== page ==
This is why we break up!

By Jens W. Pedersen

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Read a new and surprising view on why you cannot maintain your relationships for very long.

The author of this post, Jens W. Pedersen, coaches and consults on dating and love. Read his refreshing thoughts on why so many of us jump from one relationship to the next and what you can do instead.

Today many of us find it difficult to succeed in relationships, and there may be several reasons for that. Some therapists point out, that it is due to traumatic experiences that instilled a fear of being let down and thus we no longer put our faith in love.

But I would like to suggest a different reason that is rarely spoken of: It may be that your preoccupation with relationships and marriage is on the decline, so that being a couple is not the most important thing in your life anymore.

That phase is, in other words, about to be over and done with in your case, and therefore no longer holds such a strong grip on you. This is why you will lose interest in the partner. What should have been a lifelong interest and partnership, turns out to be nothing more than a short intermezzo, or a faint reflection of the romantic dream that you had hoped for.

Content in your single life
However, if you lack a good substitute for the life-content represented by romance, you might easily hang on to the past, and so, you repeat it by trying yet another partner and investing your feelings in that new love.

Nowadays we have consequently what has been named serial monogamy, where we periodically change our partner and start over. In this way, we go through the same phases of a love relationship repeatedly, but we find it hard to move on from there and attain a new sense of meaning.

The case may be that being two alone together is no longer enough for you. This does not mean that you completely wave farewell to having a relationship in your life, but you must supplement it with something more.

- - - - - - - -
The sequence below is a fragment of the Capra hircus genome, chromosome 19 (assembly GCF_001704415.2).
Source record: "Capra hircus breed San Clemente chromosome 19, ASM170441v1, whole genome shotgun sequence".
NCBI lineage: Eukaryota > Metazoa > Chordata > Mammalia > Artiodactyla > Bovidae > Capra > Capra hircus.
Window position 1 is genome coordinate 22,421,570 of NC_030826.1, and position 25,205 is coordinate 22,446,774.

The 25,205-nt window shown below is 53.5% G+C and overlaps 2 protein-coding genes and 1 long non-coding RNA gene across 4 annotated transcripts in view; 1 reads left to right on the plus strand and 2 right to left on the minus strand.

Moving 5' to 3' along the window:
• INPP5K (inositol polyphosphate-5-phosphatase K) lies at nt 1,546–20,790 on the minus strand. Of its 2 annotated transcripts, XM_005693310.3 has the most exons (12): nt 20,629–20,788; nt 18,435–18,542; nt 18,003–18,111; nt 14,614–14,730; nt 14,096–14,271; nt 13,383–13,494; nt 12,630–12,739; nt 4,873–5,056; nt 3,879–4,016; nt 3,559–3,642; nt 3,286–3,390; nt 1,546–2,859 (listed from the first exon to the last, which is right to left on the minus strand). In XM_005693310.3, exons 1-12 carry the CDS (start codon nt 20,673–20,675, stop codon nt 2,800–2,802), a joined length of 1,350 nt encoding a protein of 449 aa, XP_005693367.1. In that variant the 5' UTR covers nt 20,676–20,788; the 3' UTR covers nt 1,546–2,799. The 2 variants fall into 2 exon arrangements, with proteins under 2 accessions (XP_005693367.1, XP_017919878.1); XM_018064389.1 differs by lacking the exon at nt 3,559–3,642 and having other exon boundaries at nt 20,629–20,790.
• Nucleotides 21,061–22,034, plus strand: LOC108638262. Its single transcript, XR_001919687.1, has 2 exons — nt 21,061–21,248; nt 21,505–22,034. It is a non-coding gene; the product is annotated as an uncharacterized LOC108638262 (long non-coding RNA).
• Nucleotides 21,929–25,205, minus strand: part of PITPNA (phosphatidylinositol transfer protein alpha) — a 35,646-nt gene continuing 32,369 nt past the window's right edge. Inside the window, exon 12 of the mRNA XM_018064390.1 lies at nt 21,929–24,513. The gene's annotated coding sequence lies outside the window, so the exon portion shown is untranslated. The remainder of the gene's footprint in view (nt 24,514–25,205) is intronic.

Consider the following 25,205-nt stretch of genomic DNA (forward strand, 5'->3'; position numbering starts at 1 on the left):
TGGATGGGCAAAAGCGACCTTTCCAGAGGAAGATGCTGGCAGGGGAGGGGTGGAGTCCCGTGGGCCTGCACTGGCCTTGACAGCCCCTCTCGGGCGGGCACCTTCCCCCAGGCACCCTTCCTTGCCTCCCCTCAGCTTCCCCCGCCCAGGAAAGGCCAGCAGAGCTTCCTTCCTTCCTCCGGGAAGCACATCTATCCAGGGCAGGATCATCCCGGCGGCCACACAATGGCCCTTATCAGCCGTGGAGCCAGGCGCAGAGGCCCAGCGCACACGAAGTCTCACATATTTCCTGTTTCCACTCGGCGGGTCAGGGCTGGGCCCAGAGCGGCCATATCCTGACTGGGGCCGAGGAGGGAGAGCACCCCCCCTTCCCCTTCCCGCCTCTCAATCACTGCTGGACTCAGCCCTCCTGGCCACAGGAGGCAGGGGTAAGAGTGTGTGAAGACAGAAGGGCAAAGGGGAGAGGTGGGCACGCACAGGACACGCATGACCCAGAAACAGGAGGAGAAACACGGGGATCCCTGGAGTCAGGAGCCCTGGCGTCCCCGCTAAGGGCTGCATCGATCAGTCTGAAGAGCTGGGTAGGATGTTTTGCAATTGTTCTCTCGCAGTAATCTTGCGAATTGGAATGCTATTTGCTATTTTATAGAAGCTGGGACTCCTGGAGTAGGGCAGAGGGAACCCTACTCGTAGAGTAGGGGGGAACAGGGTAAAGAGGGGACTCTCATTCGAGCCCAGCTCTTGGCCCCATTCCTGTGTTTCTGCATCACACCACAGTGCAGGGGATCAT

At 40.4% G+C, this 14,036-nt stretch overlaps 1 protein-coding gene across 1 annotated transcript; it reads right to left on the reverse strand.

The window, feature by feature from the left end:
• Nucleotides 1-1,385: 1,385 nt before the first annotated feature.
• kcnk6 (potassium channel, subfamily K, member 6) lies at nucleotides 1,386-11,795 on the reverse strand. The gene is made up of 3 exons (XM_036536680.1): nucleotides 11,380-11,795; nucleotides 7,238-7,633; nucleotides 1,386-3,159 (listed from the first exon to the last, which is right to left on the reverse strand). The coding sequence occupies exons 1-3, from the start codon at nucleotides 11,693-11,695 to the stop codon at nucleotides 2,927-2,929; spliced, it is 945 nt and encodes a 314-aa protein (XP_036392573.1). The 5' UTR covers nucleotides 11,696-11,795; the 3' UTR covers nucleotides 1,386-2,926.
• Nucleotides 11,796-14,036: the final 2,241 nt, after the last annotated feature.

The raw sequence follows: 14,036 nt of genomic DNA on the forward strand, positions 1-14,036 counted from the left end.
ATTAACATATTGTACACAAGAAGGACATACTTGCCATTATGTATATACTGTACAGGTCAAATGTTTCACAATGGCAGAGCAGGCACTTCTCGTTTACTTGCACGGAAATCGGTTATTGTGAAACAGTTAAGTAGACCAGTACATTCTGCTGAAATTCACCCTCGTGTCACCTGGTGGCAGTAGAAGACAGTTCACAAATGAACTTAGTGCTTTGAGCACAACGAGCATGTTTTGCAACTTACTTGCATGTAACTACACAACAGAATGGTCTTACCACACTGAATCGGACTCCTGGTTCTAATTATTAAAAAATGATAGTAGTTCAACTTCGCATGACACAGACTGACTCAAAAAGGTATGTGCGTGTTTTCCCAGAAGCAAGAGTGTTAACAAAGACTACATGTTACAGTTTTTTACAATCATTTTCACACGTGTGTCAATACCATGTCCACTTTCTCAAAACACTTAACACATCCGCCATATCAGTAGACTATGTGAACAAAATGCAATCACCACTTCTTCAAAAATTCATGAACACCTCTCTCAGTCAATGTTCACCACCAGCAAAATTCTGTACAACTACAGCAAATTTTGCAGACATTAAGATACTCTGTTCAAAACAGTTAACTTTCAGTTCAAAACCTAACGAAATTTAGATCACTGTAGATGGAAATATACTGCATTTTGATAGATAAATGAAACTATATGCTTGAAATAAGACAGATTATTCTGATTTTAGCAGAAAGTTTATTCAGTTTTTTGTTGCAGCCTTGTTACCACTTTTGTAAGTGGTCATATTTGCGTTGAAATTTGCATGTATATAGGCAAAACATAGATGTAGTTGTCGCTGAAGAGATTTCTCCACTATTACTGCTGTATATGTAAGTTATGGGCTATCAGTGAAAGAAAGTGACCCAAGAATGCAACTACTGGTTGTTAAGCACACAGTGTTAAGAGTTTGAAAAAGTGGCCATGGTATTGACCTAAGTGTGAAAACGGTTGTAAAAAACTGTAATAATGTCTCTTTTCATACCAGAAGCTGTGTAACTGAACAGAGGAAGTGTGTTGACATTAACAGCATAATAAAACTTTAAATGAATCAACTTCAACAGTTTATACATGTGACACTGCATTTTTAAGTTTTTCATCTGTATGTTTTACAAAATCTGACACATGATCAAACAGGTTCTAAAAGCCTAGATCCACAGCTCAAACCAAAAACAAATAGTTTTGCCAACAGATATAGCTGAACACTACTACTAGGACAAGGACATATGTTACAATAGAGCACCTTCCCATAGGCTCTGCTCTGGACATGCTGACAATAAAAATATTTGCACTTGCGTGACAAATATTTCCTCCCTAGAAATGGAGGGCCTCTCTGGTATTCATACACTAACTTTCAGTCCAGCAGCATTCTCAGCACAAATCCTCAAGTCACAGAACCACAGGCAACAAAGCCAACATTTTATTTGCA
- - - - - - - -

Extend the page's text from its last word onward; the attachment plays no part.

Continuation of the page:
If you place a one-sided emphasis on the life content that your relationship or marriage might give to you, you expect too much from romance and so you are disappointed time and again.

What is your passion?
If you repeatedly find that your relationships are crumbling, I therefore suggest that you consider whether your preoccupation with relationships is in reality somewhat artificial or exaggerated?

The failed relationships may be an indication that you are moving out of the zone where being together as a couple meets all your dreams, and then you need to look for a new, alternative life content.

It might be another passion or a greater kind of love where you are thinking of doing something for others, i.e. charity, altruism and compassion. Below you get more ideas.

Consider what your new life content is, for example:

  • Give your children a good start in life
  • Enrich the lives of others by becoming a capacity within your line of work
  • Create great music, art, architecture, literature, etc.
  • Immerse yourself in a great hobby or interest
  • Spread happiness around you with your fine sense of humour
  • Fight for a better world with your political messages
  • Fulfil your mission in life by …?

The search for new life content may well be fumbling and hesitant. That is quite natural. Transition phases are hard. When one era is over and life is about to take a new turn, it can be experienced as a loss of meaning or a sense of inner emptiness that persists until we understand what our life is now going to be about.

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